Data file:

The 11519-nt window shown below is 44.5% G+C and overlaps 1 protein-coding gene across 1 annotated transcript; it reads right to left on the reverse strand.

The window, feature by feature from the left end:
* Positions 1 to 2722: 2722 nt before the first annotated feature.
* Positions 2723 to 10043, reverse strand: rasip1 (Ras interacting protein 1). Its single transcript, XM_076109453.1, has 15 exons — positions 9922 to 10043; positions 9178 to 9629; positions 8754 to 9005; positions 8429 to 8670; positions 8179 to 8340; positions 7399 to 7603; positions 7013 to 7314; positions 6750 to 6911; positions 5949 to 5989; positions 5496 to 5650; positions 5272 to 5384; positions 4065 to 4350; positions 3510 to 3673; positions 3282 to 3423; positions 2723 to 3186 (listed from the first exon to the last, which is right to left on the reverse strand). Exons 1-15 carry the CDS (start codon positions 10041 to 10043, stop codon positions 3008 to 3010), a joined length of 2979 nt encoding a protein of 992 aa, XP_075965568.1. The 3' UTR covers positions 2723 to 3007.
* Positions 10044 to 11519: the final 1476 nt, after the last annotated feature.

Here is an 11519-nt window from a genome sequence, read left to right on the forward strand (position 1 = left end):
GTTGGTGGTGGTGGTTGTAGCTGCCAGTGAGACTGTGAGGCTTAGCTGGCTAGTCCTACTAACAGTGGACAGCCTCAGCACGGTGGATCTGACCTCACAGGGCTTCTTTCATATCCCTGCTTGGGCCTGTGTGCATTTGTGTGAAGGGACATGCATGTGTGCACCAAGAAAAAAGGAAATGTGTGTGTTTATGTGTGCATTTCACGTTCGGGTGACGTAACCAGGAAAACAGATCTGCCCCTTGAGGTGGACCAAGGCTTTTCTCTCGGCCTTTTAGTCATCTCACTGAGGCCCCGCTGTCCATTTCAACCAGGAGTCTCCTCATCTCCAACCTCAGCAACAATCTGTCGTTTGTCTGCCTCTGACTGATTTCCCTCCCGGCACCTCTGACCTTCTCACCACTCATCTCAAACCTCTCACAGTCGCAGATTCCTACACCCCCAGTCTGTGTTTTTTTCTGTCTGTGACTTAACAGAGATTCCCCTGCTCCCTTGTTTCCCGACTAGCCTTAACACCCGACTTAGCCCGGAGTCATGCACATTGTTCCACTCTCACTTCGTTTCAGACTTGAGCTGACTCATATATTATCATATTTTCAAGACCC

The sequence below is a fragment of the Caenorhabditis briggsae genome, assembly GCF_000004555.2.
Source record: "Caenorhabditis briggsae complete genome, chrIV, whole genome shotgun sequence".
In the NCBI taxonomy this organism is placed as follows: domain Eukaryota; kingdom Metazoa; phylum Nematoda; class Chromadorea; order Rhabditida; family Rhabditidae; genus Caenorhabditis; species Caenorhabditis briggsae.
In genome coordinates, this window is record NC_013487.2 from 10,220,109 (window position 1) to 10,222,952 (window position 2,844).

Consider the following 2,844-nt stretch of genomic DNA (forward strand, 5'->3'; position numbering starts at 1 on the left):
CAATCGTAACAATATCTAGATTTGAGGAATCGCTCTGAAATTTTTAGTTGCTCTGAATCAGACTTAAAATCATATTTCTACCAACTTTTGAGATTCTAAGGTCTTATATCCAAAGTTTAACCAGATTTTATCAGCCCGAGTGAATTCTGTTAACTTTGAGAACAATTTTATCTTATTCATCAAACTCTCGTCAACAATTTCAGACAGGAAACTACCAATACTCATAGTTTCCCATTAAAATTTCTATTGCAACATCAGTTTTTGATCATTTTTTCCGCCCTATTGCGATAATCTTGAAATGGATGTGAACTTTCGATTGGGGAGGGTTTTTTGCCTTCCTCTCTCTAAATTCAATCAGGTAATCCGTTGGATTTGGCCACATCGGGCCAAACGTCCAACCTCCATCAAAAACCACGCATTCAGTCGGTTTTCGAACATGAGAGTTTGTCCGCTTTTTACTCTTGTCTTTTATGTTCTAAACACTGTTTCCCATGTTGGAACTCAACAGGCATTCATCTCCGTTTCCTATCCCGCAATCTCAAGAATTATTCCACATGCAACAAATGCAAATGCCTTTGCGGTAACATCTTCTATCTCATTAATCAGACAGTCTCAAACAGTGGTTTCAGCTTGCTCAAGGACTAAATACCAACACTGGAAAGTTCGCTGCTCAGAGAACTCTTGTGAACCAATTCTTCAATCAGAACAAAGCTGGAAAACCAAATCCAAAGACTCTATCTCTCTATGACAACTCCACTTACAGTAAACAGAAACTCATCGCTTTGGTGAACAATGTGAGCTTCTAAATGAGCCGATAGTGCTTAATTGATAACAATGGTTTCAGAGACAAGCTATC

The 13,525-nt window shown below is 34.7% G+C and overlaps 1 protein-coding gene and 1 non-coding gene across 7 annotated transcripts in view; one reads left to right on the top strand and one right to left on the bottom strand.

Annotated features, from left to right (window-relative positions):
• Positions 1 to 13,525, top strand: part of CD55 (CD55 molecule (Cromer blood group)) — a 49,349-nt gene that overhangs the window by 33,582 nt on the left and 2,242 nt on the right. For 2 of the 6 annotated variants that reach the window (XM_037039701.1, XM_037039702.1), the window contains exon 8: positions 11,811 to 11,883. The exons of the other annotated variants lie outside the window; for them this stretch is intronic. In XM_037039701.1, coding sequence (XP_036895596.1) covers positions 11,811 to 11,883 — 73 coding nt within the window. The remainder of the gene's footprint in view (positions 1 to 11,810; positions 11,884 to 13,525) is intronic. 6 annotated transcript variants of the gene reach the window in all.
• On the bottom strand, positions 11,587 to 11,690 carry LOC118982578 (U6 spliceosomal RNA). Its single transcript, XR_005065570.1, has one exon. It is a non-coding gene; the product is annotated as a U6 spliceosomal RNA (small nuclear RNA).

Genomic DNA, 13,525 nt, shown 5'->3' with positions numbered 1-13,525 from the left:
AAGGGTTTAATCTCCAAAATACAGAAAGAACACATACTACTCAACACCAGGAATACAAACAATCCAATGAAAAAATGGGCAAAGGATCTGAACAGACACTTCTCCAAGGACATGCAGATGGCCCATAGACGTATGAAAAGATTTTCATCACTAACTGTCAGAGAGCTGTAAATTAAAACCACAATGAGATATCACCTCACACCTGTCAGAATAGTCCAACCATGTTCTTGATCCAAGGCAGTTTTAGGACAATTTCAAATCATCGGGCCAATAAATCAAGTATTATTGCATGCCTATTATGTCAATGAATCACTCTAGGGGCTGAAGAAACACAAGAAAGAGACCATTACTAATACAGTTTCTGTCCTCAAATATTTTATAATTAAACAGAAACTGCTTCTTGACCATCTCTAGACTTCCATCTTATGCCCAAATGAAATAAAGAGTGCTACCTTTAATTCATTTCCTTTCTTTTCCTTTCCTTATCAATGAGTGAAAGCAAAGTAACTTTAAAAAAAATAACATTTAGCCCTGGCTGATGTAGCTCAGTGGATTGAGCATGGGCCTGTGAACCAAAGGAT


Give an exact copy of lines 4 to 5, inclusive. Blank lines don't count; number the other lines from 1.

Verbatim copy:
* Positions 2723 to 10043, reverse strand: rasip1 (Ras interacting protein 1). Its single transcript, XM_076109453.1, has 15 exons — positions 9922 to 10043; positions 9178 to 9629; positions 8754 to 9005; positions 8429 to 8670; positions 8179 to 8340; positions 7399 to 7603; positions 7013 to 7314; positions 6750 to 6911; positions 5949 to 5989; positions 5496 to 5650; positions 5272 to 5384; positions 4065 to 4350; positions 3510 to 3673; positions 3282 to 3423; positions 2723 to 3186 (listed from the first exon to the last, which is right to left on the reverse strand). Exons 1-15 carry the CDS (start codon positions 10041 to 10043, stop codon positions 3008 to 3010), a joined length of 2979 nt encoding a protein of 992 aa, XP_075965568.1. The 3' UTR covers positions 2723 to 3007.
* Positions 10044 to 11519: the final 1476 nt, after the last annotated feature.